Thursday 17 November 2016
While 2016 may be remembered for its unexpected political outcomes, the technology news has also seen its fair share of publicity. A year that will be remembered for the forced ‘upgrade’ to Windows 10, the short-lived phenomenon that was Pokémon Go! and Apple removing the headphone jack from the iPhone, opting to sell no less than seventeen different dongles, has left 2017 as a year that must generate more positive headlines.
With a healthy dose of optimism, here are the top five 2017 technology predictions.
Data-Driven ‘Internet of Things’
Despite initial promise, the ‘Internet of Things’ has not had quite the impact many first envisaged in 2016. While there is a tangible sense that this is a technology that shows a lot of promise for businesses and consumers, the release of failing WIFI kettles and Amazon’s lacklustre Dash buttons have served to only dilute the benefits of a connected home tailored to individual requirements.
However, Gartner maintain that the ‘Internet of Things’ will continue to grow, with a predicted $1 trillion of savings for consumers and businesses while increasing data storage by as little as 3%. While the data will continue to grow, it will expire at an earlier date to ensure any information accessed is as up-to-date as possible, signalling far more robust data-driven outcomes for next year and beyond.
Key figure: 20-30 billion connected devices by 2020
Watch out for: More bad ideas, such as internet connected egg storage.
With all new technology there are teething issues that must be overcome on the road to success. For drones, the issue of safety remains at the forefront of any debate. Amazon maintain that drone delivery will soon become a reality, claiming that it will soon be ‘as normal as seeing mail trucks on the road’. This opens up huge possibilities for the future, with faster delivery of key items driven by increasing online shopping habits.
For 2017, drones look to mature as a technology, with a large range already publicly available. As drones become more efficient and advanced over time, the more useful they will become to businesses and the general public alike. The main point is investment – with big company backing, drones look to be the most hyped technology of the near future.
Key figure: Projected value of the drone industry by 2025: $90 billion.
Watch out for: Outlaw sausage deliveries.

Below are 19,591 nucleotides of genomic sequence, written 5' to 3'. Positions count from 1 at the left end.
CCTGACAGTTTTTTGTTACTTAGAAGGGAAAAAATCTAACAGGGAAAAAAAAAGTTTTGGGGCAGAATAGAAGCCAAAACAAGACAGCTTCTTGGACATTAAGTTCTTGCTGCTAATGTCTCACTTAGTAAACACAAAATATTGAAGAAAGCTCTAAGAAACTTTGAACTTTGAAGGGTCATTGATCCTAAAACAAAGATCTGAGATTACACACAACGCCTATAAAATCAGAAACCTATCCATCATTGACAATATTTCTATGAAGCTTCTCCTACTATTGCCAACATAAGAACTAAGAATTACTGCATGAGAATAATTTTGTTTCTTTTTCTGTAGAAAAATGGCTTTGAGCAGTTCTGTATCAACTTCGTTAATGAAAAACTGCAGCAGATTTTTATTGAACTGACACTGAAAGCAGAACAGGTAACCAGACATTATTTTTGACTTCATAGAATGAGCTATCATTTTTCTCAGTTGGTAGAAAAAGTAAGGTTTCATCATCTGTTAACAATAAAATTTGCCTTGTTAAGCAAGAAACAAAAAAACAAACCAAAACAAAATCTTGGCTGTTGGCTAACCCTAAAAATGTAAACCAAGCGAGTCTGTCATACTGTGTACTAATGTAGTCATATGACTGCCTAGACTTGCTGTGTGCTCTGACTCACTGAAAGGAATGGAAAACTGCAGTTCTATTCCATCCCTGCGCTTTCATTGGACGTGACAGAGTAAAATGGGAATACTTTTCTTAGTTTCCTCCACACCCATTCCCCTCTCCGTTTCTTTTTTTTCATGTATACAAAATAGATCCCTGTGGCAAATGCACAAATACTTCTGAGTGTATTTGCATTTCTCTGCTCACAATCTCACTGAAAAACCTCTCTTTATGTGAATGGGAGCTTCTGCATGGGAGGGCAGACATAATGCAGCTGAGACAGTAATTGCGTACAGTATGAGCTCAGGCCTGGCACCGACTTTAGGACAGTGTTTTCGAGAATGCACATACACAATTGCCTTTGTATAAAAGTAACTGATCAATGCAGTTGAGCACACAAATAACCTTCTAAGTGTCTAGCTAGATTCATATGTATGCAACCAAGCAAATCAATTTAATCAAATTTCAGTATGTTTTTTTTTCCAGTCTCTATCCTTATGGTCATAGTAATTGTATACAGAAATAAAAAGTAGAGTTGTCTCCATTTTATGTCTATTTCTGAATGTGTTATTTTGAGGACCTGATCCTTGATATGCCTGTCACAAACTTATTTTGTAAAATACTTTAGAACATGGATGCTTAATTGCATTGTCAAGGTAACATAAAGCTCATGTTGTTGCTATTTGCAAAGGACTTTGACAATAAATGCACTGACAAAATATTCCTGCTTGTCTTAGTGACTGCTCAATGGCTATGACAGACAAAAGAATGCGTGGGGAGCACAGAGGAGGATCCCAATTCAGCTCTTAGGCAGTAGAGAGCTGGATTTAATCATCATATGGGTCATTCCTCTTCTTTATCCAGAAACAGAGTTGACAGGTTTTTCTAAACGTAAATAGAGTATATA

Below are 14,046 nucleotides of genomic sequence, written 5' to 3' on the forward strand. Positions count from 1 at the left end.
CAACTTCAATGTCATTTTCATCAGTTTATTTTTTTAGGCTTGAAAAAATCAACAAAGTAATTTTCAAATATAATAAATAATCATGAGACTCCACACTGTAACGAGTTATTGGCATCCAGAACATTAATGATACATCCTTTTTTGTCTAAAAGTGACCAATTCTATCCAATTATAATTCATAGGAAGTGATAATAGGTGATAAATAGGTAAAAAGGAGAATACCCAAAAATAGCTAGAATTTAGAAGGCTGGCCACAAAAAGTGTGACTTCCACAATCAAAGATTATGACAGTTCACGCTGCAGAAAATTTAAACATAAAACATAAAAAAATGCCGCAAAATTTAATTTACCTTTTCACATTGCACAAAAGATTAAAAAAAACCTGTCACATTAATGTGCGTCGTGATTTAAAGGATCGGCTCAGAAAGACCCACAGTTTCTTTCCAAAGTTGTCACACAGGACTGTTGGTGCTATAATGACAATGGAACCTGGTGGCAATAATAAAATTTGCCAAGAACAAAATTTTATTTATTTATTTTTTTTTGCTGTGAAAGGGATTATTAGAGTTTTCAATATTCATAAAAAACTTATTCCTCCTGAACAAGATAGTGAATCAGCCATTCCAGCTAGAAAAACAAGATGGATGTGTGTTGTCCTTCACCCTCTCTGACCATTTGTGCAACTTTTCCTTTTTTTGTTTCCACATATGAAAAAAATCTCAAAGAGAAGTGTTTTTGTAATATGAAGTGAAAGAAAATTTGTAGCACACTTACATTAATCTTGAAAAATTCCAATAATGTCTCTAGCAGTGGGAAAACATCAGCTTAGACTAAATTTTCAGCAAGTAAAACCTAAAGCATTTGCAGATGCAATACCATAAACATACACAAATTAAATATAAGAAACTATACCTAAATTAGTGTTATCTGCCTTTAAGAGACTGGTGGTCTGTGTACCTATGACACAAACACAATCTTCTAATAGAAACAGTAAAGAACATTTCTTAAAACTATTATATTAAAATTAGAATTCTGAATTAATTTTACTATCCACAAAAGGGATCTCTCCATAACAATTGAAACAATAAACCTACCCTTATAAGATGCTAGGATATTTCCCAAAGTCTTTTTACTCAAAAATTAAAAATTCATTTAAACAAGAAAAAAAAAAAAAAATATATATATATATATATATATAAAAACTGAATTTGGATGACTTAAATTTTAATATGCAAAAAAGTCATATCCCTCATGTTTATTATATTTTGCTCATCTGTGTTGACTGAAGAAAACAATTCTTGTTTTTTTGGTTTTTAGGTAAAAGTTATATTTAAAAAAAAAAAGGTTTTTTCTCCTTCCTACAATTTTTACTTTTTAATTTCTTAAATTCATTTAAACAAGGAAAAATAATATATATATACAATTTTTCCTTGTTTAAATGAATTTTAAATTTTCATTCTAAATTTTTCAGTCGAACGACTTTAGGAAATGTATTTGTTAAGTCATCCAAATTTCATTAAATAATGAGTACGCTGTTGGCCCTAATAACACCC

With over 80,000 electric cars already on UK roads today, 2017 looks to only increase on this wallet-friendly method of travel. There are already new releases planned that seek to improve every aspect of travel and with Tesla releasing more affordable vehicles, electric cars look to be far more aspirational than their initial conceptions.
2017 will see Tesla owners having to pay to charge their electric cars having previously received this service for free. While this may come as a surprise for some, it does indicate a huge rise in demand. As charging points increase alongside electric car sales, 2017 will be seen as the turning point for when the industry turned mainstream.
Key figure: Electric vehicles to represent 35% of new car sales by 2040
Watch out for: Need for speed – Acceleration madness
Talk it out
For 2017 and beyond, voice control looks to evolve past providing novelty pre-programmed responses. With the Amazon Echo and Google Home technologies looking to revolutionise hands-free interaction, big names are looking to advance the core technology implementations of ‘voice browsing’ far beyond current capabilities to provide context sensitive assistance applicable to real-world situations in the home and on smartwatches.
For the UK, the delayed release of the Amazon Echo means that 2017 will be the first full year that this technology will be used in everyday household situations, a stern test that will either impress or annoy – only time will tell.
Key figure: 30% of web browsing will be screenless by 2020.
Watch out for: frustrated users shouting at their wrist.
Gaming has come a long way since the early days of virtual reality, now providing positively received, immersive experiences on affordable hardware. With more headsets from more companies set for 2017, soon virtual reality will reach far beyond the scope of home entertainment.
The global market size of virtual reality is predicted to more than double in 2017, with online shopping just one of the many predicted experiences set for the future. Soon, leaving the house will be unnecessary to experience window shopping or ski slopes, with headsets that become more realistic and convincing with every new iteration.
Key figure: 58 million users of virtual reality in 2017.
Watch out for: surging number of neck braces
With such a varied range of new and evolving technologies, 2017 looks to innovate where 2016 frustrated. While environmentally friendly cars will pave the way towards a more environmentally friendly methods of travel, it may be virtual reality that stops users leaving home at all. After all, why leave the house when you can order food using voice control and receive drone-delivered packages?